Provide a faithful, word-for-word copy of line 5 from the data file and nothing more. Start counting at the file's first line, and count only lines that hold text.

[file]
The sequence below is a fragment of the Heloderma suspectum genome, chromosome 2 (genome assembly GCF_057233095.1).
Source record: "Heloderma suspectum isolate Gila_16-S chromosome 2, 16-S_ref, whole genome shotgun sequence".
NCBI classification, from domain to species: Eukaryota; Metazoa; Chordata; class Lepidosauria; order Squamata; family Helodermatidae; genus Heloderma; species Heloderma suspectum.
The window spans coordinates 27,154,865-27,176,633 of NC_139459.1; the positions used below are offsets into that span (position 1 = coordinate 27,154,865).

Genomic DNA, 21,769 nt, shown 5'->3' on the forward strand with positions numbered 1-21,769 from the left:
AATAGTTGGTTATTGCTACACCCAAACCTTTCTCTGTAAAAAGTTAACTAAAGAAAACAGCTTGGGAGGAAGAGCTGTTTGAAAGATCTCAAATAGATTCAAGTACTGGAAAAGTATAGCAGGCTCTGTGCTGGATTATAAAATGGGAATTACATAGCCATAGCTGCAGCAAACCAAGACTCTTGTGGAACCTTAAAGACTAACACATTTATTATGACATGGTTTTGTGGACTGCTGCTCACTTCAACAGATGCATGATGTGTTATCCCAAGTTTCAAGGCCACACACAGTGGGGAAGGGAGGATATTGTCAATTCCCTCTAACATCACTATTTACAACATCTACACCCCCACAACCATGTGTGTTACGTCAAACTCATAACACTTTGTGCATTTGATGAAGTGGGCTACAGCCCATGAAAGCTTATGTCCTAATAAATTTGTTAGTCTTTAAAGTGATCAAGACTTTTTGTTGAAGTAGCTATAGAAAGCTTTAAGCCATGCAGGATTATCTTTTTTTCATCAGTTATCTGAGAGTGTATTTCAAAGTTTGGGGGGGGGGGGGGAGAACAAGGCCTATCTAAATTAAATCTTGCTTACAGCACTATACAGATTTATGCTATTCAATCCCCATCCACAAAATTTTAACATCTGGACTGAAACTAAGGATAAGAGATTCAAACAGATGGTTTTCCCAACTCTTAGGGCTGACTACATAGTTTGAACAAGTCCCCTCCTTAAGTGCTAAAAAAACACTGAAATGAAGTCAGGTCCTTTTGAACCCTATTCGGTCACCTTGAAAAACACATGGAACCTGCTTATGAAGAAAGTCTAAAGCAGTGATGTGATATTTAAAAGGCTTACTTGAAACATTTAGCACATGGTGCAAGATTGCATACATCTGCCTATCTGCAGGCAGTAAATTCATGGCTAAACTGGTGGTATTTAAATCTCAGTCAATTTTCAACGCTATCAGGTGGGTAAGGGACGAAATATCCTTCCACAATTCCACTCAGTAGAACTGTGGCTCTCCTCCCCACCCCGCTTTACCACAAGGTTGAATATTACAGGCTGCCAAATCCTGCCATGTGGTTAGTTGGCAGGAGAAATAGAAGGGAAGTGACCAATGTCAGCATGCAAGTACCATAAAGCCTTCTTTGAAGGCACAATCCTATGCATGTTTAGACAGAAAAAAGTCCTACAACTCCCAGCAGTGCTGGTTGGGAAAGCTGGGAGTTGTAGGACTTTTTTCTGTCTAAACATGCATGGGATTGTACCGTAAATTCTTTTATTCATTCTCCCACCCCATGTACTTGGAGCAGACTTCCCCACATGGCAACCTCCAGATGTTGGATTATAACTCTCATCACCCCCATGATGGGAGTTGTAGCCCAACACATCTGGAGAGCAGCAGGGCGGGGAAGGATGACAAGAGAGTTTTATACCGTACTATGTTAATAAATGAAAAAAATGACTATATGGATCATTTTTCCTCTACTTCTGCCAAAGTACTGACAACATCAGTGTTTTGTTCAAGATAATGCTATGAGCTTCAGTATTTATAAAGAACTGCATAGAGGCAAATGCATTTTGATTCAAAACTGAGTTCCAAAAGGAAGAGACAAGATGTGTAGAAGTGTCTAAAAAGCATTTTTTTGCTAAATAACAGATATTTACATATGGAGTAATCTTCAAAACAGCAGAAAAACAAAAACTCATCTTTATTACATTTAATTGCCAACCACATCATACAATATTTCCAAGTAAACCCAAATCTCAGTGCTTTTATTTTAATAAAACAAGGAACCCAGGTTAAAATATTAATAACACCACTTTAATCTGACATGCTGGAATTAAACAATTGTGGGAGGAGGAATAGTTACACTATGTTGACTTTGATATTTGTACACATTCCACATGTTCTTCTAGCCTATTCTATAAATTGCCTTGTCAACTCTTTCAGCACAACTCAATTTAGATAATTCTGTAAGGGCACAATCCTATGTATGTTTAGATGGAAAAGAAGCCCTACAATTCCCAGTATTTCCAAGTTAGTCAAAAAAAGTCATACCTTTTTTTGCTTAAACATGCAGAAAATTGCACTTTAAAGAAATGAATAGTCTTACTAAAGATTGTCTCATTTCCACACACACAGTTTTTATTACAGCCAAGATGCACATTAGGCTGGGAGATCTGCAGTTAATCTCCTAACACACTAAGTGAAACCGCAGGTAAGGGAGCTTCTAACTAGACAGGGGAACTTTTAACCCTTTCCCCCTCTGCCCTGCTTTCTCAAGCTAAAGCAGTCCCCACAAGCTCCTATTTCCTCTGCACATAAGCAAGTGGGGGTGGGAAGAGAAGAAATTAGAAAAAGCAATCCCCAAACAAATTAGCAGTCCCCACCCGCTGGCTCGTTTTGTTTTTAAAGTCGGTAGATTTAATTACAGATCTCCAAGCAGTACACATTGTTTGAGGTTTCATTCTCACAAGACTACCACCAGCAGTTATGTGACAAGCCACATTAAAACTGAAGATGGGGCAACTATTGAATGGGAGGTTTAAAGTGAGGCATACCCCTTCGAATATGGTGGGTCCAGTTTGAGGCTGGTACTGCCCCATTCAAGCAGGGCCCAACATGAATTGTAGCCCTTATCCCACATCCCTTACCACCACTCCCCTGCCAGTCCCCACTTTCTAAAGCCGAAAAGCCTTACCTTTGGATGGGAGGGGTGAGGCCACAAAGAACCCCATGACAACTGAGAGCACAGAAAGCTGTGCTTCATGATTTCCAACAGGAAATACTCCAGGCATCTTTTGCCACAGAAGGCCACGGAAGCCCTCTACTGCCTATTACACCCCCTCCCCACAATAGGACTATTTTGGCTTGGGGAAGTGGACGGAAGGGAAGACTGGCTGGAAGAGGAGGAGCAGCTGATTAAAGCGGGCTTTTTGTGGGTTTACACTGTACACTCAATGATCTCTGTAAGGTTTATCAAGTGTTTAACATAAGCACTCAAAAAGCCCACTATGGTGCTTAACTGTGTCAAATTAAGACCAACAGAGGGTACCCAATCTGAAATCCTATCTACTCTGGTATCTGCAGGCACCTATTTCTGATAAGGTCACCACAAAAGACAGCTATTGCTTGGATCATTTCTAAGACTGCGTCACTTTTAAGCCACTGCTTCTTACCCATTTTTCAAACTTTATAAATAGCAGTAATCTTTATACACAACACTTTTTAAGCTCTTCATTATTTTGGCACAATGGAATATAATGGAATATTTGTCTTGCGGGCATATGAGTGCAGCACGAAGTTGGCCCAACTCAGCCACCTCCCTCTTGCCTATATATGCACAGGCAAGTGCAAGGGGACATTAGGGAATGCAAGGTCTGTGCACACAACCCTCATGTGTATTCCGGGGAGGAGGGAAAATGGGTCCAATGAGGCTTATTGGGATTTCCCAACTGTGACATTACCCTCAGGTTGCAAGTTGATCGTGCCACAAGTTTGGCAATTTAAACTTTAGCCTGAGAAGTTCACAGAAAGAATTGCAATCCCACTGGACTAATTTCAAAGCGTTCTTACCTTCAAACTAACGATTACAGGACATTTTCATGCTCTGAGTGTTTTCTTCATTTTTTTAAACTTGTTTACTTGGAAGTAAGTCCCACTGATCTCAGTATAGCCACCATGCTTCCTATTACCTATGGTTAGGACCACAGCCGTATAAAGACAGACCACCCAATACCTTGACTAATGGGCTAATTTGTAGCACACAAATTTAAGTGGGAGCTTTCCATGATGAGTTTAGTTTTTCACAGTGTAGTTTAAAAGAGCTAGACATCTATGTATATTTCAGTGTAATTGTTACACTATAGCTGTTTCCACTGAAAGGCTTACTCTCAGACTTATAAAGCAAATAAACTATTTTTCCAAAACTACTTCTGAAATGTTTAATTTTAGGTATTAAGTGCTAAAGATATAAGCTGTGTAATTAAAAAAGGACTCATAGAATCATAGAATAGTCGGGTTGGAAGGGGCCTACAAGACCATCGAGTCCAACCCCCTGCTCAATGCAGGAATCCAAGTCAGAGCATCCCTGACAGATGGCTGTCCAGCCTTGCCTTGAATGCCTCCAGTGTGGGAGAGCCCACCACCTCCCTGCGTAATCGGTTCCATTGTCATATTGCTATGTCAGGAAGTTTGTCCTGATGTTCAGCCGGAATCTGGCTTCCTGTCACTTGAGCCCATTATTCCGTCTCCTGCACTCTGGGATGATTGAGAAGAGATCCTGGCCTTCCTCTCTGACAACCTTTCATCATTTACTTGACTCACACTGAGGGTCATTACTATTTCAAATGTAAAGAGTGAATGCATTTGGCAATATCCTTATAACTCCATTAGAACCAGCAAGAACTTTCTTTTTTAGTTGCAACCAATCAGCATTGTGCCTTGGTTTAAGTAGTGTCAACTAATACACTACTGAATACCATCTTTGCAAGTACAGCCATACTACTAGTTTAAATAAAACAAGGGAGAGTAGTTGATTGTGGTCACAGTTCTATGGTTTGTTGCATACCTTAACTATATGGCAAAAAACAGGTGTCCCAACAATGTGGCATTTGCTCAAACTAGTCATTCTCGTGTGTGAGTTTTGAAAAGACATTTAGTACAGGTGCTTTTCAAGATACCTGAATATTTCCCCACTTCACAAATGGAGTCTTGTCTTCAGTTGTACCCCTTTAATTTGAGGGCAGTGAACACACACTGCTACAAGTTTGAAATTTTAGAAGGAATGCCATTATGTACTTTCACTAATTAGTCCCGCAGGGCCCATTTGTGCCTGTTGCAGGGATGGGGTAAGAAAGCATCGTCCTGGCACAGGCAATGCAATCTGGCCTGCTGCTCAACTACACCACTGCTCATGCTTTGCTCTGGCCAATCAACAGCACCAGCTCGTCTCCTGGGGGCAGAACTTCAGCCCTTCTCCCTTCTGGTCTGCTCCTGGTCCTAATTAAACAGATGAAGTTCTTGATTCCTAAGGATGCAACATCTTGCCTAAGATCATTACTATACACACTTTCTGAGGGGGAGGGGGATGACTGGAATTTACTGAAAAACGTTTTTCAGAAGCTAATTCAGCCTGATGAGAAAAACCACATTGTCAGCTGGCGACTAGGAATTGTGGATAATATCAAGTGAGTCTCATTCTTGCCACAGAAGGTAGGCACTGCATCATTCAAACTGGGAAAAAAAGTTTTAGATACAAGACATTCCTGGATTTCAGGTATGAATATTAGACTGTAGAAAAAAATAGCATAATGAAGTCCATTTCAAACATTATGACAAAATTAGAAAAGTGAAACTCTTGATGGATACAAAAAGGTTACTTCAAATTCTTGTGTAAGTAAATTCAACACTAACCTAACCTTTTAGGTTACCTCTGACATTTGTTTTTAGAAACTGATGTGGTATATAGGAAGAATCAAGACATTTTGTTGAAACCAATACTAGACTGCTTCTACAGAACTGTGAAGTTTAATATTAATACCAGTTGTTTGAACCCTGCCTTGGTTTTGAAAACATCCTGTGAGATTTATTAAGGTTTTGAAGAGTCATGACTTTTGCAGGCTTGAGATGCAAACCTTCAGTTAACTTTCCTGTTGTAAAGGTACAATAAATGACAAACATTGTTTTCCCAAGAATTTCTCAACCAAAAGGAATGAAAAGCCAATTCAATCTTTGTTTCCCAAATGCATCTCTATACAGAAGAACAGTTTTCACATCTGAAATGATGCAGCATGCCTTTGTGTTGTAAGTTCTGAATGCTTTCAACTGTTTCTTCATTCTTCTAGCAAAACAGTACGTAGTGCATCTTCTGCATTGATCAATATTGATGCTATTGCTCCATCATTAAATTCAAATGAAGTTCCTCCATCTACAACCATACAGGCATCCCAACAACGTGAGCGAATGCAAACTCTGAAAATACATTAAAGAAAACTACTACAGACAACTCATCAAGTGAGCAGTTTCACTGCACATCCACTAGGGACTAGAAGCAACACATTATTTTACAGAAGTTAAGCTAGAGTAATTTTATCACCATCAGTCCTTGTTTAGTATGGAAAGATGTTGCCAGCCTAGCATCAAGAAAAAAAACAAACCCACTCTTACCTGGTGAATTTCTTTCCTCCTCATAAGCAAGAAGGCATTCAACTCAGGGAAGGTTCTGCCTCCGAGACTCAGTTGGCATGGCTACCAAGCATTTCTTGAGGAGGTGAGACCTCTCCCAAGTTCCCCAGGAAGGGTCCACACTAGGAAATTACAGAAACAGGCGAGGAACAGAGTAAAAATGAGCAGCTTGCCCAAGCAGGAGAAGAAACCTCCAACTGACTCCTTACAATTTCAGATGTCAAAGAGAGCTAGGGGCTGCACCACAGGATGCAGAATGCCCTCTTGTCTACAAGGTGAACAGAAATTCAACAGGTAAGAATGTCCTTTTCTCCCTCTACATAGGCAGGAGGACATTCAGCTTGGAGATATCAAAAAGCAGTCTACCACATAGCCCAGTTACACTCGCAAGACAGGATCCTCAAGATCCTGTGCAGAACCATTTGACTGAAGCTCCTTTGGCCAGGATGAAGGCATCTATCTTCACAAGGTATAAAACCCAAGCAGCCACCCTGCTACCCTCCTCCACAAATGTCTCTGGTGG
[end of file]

Genomic DNA, 21,769 nt, shown 5'->3' on the forward strand with positions numbered 1-21,769 from the left: